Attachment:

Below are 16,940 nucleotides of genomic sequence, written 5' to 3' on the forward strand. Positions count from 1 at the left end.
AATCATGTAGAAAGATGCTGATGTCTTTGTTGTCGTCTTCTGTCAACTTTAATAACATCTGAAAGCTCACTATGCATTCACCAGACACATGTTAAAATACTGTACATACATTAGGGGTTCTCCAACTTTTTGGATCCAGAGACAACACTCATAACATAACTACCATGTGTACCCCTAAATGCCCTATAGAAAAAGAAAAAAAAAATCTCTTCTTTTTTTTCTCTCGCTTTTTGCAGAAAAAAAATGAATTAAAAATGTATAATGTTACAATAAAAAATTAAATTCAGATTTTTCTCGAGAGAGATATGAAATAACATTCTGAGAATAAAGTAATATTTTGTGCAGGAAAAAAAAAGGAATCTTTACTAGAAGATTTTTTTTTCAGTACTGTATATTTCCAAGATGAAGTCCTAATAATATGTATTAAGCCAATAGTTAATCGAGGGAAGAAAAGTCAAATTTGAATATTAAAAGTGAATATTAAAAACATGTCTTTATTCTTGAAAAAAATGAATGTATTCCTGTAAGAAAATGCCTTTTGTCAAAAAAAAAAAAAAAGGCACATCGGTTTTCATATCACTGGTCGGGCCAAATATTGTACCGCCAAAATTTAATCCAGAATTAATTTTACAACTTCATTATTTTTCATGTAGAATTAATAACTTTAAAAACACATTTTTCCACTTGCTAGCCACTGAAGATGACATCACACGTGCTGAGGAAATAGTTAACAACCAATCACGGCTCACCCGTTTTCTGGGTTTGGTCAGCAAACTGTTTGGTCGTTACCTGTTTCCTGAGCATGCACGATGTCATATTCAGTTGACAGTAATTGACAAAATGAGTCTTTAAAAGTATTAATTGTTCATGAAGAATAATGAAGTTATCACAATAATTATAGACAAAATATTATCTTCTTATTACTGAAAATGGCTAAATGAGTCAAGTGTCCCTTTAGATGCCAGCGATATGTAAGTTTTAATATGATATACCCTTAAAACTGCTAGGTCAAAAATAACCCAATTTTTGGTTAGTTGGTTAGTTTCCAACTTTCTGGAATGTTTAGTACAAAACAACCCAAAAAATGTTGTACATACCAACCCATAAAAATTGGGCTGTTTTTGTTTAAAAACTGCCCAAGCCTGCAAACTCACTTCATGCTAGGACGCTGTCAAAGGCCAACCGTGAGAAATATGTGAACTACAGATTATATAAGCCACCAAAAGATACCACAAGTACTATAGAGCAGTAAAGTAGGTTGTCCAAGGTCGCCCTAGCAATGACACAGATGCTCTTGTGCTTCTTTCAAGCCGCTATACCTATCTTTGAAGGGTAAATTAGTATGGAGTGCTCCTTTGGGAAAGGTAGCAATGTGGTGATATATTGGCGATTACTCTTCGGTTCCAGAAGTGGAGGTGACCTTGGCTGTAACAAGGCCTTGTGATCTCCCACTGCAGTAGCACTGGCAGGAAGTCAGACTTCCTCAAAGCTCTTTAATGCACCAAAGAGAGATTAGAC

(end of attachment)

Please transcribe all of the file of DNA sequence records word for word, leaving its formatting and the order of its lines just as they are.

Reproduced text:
Below are 16,940 nucleotides of genomic sequence, written 5' to 3' on the forward strand. Positions count from 1 at the left end.
AATCATGTAGAAAGATGCTGATGTCTTTGTTGTCGTCTTCTGTCAACTTTAATAACATCTGAAAGCTCACTATGCATTCACCAGACACATGTTAAAATACTGTACATACATTAGGGGTTCTCCAACTTTTTGGATCCAGAGACAACACTCATAACATAACTACCATGTGTACCCCTAAATGCCCTATAGAAAAAGAAAAAAAAAATCTCTTCTTTTTTTTCTCTCGCTTTTTGCAGAAAAAAAATGAATTAAAAATGTATAATGTTACAATAAAAAATTAAATTCAGATTTTTCTCGAGAGAGATATGAAATAACATTCTGAGAATAAAGTAATATTTTGTGCAGGAAAAAAAAAGGAATCTTTACTAGAAGATTTTTTTTTCAGTACTGTATATTTCCAAGATGAAGTCCTAATAATATGTATTAAGCCAATAGTTAATCGAGGGAAGAAAAGTCAAATTTGAATATTAAAAGTGAATATTAAAAACATGTCTTTATTCTTGAAAAAAATGAATGTATTCCTGTAAGAAAATGCCTTTTGTCAAAAAAAAAAAAAAAGGCACATCGGTTTTCATATCACTGGTCGGGCCAAATATTGTACCGCCAAAATTTAATCCAGAATTAATTTTACAACTTCATTATTTTTCATGTAGAATTAATAACTTTAAAAACACATTTTTCCACTTGCTAGCCACTGAAGATGACATCACACGTGCTGAGGAAATAGTTAACAACCAATCACGGCTCACCCGTTTTCTGGGTTTGGTCAGCAAACTGTTTGGTCGTTACCTGTTTCCTGAGCATGCACGATGTCATATTCAGTTGACAGTAATTGACAAAATGAGTCTTTAAAAGTATTAATTGTTCATGAAGAATAATGAAGTTATCACAATAATTATAGACAAAATATTATCTTCTTATTACTGAAAATGGCTAAATGAGTCAAGTGTCCCTTTAGATGCCAGCGATATGTAAGTTTTAATATGATATACCCTTAAAACTGCTAGGTCAAAAATAACCCAATTTTTGGTTAGTTGGTTAGTTTCCAACTTTCTGGAATGTTTAGTACAAAACAACCCAAAAAATGTTGTACATACCAACCCATAAAAATTGGGCTGTTTTTGTTTAAAAACTGCCCAAGCCTGCAAACTCACTTCATGCTAGGACGCTGTCAAAGGCCAACCGTGAGAAATATGTGAACTACAGATTATATAAGCCACCAAAAGATACCACAAGTACTATAGAGCAGTAAAGTAGGTTGTCCAAGGTCGCCCTAGCAATGACACAGATGCTCTTGTGCTTCTTTCAAGCCGCTATACCTATCTTTGAAGGGTAAATTAGTATGGAGTGCTCCTTTGGGAAAGGTAGCAATGTGGTGATATATTGGCGATTACTCTTCGGTTCCAGAAGTGGAGGTGACCTTGGCTGTAACAAGGCCTTGTGATCTCCCACTGCAGTAGCACTGGCAGGAAGTCAGACTTCCTCAAAGCTCTTTAATGCACCAAAGAGAGATTAGAC